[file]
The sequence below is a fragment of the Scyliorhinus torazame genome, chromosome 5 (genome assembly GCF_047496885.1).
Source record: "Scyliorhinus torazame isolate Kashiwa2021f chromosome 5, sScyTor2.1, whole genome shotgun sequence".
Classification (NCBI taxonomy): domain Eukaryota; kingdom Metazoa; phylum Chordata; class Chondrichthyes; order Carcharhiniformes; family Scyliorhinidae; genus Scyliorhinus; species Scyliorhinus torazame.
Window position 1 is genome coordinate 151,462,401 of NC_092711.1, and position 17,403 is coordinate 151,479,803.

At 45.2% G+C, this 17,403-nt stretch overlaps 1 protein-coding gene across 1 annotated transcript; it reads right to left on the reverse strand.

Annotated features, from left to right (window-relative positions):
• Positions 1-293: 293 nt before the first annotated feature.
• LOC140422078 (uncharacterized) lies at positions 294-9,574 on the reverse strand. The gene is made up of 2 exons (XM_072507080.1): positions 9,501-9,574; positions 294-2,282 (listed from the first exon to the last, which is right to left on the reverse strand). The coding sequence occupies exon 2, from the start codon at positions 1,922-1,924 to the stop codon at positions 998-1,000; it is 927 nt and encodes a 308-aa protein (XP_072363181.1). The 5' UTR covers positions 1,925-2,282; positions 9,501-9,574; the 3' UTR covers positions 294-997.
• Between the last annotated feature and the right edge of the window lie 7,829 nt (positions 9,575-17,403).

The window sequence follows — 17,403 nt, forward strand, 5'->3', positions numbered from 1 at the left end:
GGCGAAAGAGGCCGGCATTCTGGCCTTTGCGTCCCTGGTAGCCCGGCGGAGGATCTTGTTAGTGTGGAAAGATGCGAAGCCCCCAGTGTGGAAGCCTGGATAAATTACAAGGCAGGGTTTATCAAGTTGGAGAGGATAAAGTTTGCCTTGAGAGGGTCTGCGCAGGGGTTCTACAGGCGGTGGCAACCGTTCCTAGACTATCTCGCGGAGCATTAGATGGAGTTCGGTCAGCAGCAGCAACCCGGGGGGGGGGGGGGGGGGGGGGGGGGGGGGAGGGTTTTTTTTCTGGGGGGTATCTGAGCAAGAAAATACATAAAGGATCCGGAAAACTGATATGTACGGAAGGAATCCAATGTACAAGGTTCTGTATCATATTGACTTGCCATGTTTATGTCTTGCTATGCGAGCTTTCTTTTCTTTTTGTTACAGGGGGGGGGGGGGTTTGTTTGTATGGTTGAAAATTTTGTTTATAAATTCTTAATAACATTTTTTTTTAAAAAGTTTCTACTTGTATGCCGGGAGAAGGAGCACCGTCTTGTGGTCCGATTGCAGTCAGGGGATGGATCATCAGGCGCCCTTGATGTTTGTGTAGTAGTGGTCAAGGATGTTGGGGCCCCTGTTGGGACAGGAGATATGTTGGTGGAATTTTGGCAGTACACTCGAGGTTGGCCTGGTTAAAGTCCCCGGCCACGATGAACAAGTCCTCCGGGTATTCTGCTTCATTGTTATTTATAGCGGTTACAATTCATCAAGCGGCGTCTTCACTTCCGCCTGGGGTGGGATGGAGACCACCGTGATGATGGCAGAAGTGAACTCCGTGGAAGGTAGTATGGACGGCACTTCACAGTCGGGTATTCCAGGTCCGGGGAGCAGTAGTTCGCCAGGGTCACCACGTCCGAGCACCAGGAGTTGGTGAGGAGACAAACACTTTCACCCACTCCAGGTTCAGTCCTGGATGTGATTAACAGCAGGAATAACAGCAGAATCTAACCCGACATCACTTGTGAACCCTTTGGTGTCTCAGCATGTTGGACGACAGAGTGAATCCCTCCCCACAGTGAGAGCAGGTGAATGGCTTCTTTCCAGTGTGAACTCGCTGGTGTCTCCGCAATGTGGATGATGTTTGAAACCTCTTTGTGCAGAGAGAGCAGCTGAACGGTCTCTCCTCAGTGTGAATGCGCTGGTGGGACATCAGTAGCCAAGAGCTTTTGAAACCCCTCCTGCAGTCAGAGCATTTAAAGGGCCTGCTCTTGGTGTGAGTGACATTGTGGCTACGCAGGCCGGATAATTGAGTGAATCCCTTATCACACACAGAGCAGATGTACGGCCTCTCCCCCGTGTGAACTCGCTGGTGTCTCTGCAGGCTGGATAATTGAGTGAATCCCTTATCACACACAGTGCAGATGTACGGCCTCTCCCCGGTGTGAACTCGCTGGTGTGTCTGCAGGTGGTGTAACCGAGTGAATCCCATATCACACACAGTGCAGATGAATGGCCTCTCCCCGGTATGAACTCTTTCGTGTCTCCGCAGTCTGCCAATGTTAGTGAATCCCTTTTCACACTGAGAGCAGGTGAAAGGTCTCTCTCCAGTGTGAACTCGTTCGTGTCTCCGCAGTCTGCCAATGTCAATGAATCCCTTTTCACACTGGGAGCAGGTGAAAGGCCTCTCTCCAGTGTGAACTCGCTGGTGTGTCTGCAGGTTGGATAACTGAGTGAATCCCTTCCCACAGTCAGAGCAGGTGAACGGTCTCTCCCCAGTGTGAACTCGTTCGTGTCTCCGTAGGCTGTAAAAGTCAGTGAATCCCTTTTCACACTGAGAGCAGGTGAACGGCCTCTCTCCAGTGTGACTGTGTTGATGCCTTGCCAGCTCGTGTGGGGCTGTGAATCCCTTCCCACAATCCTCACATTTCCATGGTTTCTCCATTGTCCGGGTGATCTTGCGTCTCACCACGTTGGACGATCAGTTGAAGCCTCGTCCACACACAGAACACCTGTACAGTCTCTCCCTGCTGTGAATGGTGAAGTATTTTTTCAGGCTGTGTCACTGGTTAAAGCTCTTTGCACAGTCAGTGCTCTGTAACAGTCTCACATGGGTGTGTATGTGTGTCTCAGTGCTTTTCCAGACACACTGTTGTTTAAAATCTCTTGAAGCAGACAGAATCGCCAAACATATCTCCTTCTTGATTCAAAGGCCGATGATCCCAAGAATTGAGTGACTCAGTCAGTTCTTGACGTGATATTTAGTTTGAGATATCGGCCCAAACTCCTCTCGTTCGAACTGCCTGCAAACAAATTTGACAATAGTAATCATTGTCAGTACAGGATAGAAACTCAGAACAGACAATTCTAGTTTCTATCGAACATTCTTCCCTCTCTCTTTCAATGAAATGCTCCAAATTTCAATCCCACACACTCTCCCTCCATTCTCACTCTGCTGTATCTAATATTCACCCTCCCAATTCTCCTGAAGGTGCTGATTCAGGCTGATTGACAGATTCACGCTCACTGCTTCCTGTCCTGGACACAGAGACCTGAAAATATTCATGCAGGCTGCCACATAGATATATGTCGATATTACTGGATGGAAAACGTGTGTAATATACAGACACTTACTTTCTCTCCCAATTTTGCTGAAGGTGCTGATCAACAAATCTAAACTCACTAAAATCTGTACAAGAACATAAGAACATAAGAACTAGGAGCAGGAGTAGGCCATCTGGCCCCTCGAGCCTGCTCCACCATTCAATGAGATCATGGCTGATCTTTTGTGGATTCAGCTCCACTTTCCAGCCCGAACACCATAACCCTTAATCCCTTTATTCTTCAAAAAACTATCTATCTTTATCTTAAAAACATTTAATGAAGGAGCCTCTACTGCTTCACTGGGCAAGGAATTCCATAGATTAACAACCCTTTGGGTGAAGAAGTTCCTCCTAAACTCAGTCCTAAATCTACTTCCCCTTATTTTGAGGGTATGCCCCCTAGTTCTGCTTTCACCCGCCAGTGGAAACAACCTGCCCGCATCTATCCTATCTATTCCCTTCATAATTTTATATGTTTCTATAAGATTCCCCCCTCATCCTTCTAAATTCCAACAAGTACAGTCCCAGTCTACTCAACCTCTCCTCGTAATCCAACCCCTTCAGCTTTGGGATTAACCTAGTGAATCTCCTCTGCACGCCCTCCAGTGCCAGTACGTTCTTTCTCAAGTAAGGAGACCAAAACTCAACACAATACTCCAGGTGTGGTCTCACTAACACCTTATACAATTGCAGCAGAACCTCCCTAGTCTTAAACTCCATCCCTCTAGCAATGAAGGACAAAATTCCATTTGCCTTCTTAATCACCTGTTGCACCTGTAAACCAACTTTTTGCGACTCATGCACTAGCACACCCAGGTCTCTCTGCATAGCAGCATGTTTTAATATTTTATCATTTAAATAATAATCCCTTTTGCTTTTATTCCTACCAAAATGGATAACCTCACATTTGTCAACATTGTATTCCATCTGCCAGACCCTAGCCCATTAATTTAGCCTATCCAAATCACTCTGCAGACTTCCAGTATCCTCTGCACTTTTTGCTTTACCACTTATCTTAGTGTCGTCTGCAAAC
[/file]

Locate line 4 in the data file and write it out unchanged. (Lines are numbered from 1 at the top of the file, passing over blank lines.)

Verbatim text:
Window position 1 is genome coordinate 151,462,401 of NC_092711.1, and position 17,403 is coordinate 151,479,803.